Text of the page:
Why don't clothes ever fit right?Jan 16, 2024
Chances are if you’re reading this, you’re in some kind of a transition and looking for some quick fixes that will have you feeling better about yourself in the world! There’s nothing like a new outfit, great haircut or simply new shoes to get you started in the right direction. Even if you’re not feeling so great on the inside, when you look great on the outside and start hearing compliments, you might actually have a chance to start feeling better on the inside!
So…before you run to the store, let’s talk about making sure things will fit correctly!
Pants that ride up, sleeves that hang down too long, waists that pinch or hit you in the wrong place, hems that fall short, buttons that gap, size 8’s that fit differently from label to label….It’s so frustrating!
Did you think it was just your body that was impossible to fit? No matter if you’re fat, thin, tall or short, sizes are all over the place making shopping a challenge.
According to Stores.org, $28 billion a year of merchandise is returned to stores because of poor fit. An informal poll on this site shows that 42% never find clothes to fit; 40% only sometimes; 14% said rarely and only 4% said always.
But the heck with statistics and projections: you already know that it's almost impossible to find a great fit!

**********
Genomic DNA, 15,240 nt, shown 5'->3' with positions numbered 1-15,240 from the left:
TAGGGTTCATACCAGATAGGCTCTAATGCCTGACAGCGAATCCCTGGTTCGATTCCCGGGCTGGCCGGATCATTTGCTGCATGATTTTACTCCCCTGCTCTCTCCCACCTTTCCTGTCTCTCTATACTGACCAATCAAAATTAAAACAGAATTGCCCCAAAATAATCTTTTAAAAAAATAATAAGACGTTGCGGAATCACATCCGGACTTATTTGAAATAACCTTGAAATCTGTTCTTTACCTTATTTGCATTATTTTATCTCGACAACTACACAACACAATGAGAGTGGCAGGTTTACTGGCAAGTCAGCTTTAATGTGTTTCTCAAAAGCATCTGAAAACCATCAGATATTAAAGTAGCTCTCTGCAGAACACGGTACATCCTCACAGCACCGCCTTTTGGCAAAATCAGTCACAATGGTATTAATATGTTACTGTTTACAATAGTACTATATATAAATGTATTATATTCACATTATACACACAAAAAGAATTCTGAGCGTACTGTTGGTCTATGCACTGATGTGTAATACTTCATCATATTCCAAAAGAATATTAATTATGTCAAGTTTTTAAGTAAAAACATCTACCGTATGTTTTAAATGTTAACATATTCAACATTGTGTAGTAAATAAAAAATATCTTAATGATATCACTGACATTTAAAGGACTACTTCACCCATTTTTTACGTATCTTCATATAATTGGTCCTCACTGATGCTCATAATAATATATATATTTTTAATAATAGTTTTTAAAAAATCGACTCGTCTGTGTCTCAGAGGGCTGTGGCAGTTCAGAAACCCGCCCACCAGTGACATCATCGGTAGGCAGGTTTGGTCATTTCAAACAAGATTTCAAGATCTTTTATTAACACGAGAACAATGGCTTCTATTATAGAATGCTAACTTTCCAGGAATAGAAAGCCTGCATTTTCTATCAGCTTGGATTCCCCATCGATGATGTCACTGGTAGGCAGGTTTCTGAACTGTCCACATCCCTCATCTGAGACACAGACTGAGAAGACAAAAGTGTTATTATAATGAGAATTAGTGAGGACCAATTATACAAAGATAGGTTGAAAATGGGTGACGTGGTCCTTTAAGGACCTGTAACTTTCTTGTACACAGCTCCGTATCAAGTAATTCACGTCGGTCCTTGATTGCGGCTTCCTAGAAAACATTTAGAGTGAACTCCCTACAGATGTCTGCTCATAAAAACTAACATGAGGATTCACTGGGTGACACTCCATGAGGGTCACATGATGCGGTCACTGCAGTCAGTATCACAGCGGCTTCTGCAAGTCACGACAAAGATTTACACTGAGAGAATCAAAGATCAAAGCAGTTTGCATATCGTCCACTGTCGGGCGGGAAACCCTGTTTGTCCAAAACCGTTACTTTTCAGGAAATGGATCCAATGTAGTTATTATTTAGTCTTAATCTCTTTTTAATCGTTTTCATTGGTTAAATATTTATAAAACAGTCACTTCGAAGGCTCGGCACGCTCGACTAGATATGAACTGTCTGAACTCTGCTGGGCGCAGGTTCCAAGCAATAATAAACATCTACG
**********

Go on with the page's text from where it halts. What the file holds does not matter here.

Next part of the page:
The real reason is pretty simple: there's no standardization in women's sizes! A U.S. size 4 could be more like an 8 or a 2 depending on the manufacturer. Over the years I’ve noticed that the more expensive the clothing (think designer/couture), the larger the sizes tend to run. I’ve surmised that this is a marketing ploy to get women of means and a certain age (over 45) to feel better about their bodies, (if they have gained weight yet they still fit into size 8’s which are actually the same size as what used to be a 10 or a 12), they may have the illusion of feeling thinner resulting in a willingness to spend more money on clothing.
There was a basic guideline for fit done 60 years ago by the US Department of Commerce. Let’s just say that their data is way out of date! The 2,000 women who were measured for that study were mostly young, unmarried, white women according to Ellen Goldsberry, associate professor with The University of Arizona Division of Retailing and Consumer Studies on the university's web site. Obviously that cross-section doesn't begin to represent the diversity of today's demographics.
This data is out-of-sync with the way women have increased in size: in 1941 the average woman was 5' 2", 129 pounds. Today she is 5' 4" and weighs 144 lbs (wearing between a size 12 and 14).
Another reason clothes never fit is that most sizes are based on the assumption that women's bodies are hourglass in nature. (Ex: A size 8 at the Gap is a 36 bust-28 waist -36 hips.) In reality, the average woman's body is much more a pear shape (smaller on top and heavier through the hips).
To make matters even more confusing, we have to factor in the ridiculous sizing system itself. "Missy" sizes (2-20) originally designated age, not measurements!
And the sizes themselves keep fitting bigger…..again, this can serve to enhance sales when women identify themselves as a smaller size than their bodies actually have become as they age.
For the many women who fall outside of what the industry considers standard sizes (approximately sizes 4-14, 5' 4" to 5' 8" in height), there are "special" sizes that cater to petite, plus and tall women.
As many as half of all women may actually make up these special sizes: according to a survey by Kurt Salmon Associates, one-third of the respondents considered themselves plus-size and 19% were petite.
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